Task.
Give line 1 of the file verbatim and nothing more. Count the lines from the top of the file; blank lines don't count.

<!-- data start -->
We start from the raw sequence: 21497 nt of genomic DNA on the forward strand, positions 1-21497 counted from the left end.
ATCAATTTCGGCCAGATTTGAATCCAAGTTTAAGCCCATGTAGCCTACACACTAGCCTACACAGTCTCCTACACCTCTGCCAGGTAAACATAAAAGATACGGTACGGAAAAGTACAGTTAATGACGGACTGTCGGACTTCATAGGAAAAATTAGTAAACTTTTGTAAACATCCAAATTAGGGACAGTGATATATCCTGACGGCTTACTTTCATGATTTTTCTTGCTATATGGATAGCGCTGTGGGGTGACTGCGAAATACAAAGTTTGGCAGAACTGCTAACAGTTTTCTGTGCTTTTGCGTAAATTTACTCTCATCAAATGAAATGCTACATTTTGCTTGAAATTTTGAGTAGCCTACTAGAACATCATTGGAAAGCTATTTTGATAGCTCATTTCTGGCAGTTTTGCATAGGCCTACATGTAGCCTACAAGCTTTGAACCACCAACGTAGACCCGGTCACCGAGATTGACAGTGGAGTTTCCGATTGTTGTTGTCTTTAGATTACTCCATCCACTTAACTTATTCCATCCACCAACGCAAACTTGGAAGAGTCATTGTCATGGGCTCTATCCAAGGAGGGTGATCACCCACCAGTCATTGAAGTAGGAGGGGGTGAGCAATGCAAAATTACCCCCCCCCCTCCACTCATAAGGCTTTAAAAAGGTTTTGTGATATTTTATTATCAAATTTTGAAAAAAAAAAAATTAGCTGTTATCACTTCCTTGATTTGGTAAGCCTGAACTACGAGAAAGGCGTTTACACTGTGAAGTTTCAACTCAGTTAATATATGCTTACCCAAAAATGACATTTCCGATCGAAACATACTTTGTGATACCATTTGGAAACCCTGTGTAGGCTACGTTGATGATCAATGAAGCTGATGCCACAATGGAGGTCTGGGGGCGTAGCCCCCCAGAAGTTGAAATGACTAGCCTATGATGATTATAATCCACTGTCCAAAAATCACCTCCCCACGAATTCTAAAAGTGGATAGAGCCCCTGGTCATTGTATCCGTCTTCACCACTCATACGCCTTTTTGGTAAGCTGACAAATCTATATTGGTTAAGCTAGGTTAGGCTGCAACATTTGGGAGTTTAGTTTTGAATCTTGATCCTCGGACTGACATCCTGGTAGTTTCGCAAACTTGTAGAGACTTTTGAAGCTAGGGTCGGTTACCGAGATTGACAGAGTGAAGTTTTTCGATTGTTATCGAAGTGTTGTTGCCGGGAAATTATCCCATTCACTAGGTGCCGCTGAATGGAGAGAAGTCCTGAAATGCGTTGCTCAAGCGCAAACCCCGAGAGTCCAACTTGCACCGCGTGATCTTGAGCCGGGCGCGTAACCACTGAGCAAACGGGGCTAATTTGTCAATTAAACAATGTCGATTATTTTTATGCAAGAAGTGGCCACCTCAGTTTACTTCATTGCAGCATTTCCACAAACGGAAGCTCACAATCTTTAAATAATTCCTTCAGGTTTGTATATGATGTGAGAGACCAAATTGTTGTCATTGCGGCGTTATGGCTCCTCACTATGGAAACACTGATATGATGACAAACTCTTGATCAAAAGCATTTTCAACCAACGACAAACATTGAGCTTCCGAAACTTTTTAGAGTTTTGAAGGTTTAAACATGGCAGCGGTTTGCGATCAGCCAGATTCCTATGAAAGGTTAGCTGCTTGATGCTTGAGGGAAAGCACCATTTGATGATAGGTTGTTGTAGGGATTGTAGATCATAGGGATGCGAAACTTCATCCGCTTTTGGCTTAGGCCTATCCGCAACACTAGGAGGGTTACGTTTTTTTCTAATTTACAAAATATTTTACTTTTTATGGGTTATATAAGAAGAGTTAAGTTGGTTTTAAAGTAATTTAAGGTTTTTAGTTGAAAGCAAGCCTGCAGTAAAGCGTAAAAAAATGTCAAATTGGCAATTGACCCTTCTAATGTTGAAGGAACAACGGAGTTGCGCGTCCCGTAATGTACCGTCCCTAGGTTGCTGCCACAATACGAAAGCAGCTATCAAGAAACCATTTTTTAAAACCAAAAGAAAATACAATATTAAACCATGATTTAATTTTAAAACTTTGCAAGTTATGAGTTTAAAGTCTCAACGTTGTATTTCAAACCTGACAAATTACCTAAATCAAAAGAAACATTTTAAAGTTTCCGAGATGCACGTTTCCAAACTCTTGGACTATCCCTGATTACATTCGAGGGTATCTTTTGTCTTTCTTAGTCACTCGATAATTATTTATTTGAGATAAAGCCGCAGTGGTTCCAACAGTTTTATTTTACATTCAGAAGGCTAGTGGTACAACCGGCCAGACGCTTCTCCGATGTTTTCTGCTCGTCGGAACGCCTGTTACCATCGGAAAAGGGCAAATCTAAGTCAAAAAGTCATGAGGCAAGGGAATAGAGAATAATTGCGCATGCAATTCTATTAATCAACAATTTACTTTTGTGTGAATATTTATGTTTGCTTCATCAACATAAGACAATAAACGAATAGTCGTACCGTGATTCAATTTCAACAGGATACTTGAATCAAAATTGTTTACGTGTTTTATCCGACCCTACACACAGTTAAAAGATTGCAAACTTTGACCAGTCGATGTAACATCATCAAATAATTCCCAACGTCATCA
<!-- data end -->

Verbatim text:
We start from the raw sequence: 21497 nt of genomic DNA on the forward strand, positions 1-21497 counted from the left end.